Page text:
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Newsletter: Delivery Of Japan's Seasonal Tradition

Delivered on November 28, 2014
Delivery Of Japan's Seasonal Tradition [Issue 40] November 28, 2014

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Delivery Of Japan's Seasonal Tradition [Issue 40]
November 28, 2014
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Japanese Traditional Culture Promotion & Development Organization
(JTCO)
http://www.jtco.or.jp/en/

CONTENTS:

1.Seasonal Flower:
Perfume in ancient times : Fujibakama (Thoroughwort)

2. News from JTCO:
New article released!
1) Ojiya-Tsumugi: Ojiya Pongee
2) Uozu's Tatemon Event

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:: 1. Seasonal Flower
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Perfume in ancient times: Fujibakama (Thoroughwort)

"Nani hito ka kite nugi kakeshi Fujibakama kuru aki goto ni
nobe o niowasu"

English translation: What kind of person has come, stripped off, and
hung up a fujibakama (double meaning: light-purple hakama , or
Japanese kimono pleated skirt, and thoroughwort)? Thoroughworts bloom
every autumn filling the fields with their fragrance.

Japanese poem "Tanka" No. 239 composed by Fujiwara no Toshiyuki in
"Kokin-wakashu", an ancient anthology of Japanese poetry compiled
in the 10th century.

Thoroughwort is one of the seven famous autumnal flowers in Japan and
blooms with a lot of small soft pink to light-purple flowers. The name
Fujibakama comes from the shape of its petals like a Hakama, or
Japanese kimono pleated skirt. It was said that it was a Japanese
native flower or could have been brought into Japan as a perfume from
the Tang, or then-China, in the Nara period (8c).

Although it doesn't smell like a fresh flower, once dried, it gives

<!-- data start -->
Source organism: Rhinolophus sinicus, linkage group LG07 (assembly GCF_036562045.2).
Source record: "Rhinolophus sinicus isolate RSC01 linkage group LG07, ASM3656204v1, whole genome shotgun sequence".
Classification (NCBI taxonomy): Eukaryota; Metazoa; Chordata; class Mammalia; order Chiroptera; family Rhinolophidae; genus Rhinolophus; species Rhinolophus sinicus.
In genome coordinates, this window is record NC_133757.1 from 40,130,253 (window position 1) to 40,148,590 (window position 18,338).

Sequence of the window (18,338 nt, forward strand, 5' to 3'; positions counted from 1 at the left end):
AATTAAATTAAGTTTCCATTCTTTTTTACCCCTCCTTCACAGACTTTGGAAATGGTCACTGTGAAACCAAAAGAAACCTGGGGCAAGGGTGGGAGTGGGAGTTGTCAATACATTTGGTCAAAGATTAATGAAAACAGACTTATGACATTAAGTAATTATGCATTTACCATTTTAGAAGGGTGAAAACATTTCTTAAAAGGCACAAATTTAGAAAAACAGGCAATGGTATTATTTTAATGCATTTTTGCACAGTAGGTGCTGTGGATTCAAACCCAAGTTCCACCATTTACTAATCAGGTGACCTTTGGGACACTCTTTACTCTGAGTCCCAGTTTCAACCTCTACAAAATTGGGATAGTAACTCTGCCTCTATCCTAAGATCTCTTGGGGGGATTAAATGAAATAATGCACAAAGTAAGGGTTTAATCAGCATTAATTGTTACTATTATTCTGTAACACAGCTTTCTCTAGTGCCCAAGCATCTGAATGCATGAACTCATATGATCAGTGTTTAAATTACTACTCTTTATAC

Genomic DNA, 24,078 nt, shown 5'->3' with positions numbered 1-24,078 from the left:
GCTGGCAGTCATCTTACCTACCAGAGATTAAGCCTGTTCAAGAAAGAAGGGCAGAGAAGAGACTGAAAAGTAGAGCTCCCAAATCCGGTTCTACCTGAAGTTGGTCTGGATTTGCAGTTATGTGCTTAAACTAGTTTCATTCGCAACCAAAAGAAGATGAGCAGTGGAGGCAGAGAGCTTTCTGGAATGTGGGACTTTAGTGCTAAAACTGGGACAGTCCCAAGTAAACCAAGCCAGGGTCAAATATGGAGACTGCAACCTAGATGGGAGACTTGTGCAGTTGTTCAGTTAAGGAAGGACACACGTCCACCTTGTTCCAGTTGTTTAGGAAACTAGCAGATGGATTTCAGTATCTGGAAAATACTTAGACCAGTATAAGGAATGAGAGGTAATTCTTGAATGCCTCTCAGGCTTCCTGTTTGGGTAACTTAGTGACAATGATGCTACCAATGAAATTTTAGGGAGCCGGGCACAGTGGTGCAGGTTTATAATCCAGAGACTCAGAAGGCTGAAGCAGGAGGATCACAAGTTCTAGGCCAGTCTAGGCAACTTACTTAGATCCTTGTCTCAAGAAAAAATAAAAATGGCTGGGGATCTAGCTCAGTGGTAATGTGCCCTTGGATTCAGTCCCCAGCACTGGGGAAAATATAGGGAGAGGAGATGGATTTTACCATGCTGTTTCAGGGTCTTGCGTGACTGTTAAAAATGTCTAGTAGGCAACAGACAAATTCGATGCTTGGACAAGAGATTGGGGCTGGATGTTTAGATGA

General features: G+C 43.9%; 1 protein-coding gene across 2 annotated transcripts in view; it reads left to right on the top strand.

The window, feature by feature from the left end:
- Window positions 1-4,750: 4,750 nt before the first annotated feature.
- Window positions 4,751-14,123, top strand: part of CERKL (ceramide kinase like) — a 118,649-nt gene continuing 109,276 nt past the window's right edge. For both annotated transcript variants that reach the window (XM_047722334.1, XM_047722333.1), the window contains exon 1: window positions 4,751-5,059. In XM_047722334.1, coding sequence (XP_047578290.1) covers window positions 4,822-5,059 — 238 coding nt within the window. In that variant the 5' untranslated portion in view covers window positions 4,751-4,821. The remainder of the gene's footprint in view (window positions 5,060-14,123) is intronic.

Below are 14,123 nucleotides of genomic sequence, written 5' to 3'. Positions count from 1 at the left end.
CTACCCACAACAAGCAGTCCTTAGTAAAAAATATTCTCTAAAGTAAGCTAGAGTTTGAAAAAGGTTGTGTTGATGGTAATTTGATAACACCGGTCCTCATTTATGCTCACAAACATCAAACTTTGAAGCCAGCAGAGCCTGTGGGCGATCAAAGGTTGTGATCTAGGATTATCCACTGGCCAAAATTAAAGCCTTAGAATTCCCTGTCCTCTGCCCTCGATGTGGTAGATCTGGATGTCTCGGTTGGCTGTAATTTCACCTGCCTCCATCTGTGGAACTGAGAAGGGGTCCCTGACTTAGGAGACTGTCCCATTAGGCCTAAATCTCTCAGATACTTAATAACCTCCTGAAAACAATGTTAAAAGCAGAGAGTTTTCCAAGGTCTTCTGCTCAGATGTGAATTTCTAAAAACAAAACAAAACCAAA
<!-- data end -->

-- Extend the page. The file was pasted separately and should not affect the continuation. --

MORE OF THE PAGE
out a strong fragrance like pickled cherry leaves. This fragrant
flower, which is even called "香草:xiangcao (fragrant plant)" in
Chinese, was put into a small pouch and used as perfume hidden in
clothes. Also, the dried leaves and stalks soaked in water were used
to wash women's hair in the Heian period (8-12c).

Besides, dried thoroughwort buds have benefits not only as tea but
also as a herb as well. Because of their diuretic effect, the buds are
combined with other herbs and used as a prevention or treatment of
diabetes. They are also beneficial to stiff shoulders, neuralgia, and
itchy skin when put into the bath.

Although wild thoroughwort used to grow all over Japan, its number has
dropped and is now designated as an endangered species. Growing the
plant at home is apparently not that hard. It is good to plant this in
gardens or in planters and to enjoy its smell or medicinal effects.

Translation: Hitomi Kochi, reviewed by Tomoko Yamamoto

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:: 2. News from JTCO
::::::::::::::::::::::::::::::::::::::::::::::::::::::::::::

New article released!:

1) Ojiya-Tsumugi: Ojiya Pongee [Niigata Pref.]
http://www.jtco.or.jp/en/kougeihinkan/?act=detail&id=202&p=15&c=33

Ojiya Pongee is yarn-dyed fabric which succeeded the traditional
technique of Chijimifu (a kind of hemp cloth). Among the Pongee,
Yokosougasuri is representative for its full of elegance created by
weaving with the tie dye yarn Kasuri-ito over the weft Yoko-ito. Ojiya
Pongee is rated very highly for blending of its traditional skills
creating unique texture of floss hand-spun yarn Mawatateboushi, and
up-to-dated sensibility and design.
Ojiya Pongee, woven with hand-spun yarn, displays magnificent harmony
with the typical gloss and pleasant feel of silk as well as the simple
taste.

Translation by: Hiroko Okamura, reviewed by Tomoko Yamamoto


2) Uozu's Tatemon Event [Toyama Pref.]
http://www.jtco.or.jp/en/bunkakan/?act=detail&id=121&p=0&c=23

Uozu's tatemon event is one of the main events that are held during
the Jantokoi Uozu Festival in Uozu City, Toyama Prefecture.

A tatemon is made of a large post approximately 16m tall with roughly
90 lanterns hanging from it in a triangular shape. A long picture is
hung underneath. The total length of the tatemon is 10m and it weighs
approximately 5 tons. This is then stood on a support to make the
tatemon into the shape of a ship and is vigorously paraded around by
roughly 80 people. The shape of the tatemon is thought to represent
the pile of offerings before an altar. It is also said that it could
be the shape of a fishing boat with its sails unfurled. It's said
that the name "tatemon" comes from the mispronunciation of
"tatematsuru", which means "to offer" or "to revere."

Translation by: Catherine Newman, reviewed by Aki Tobayama

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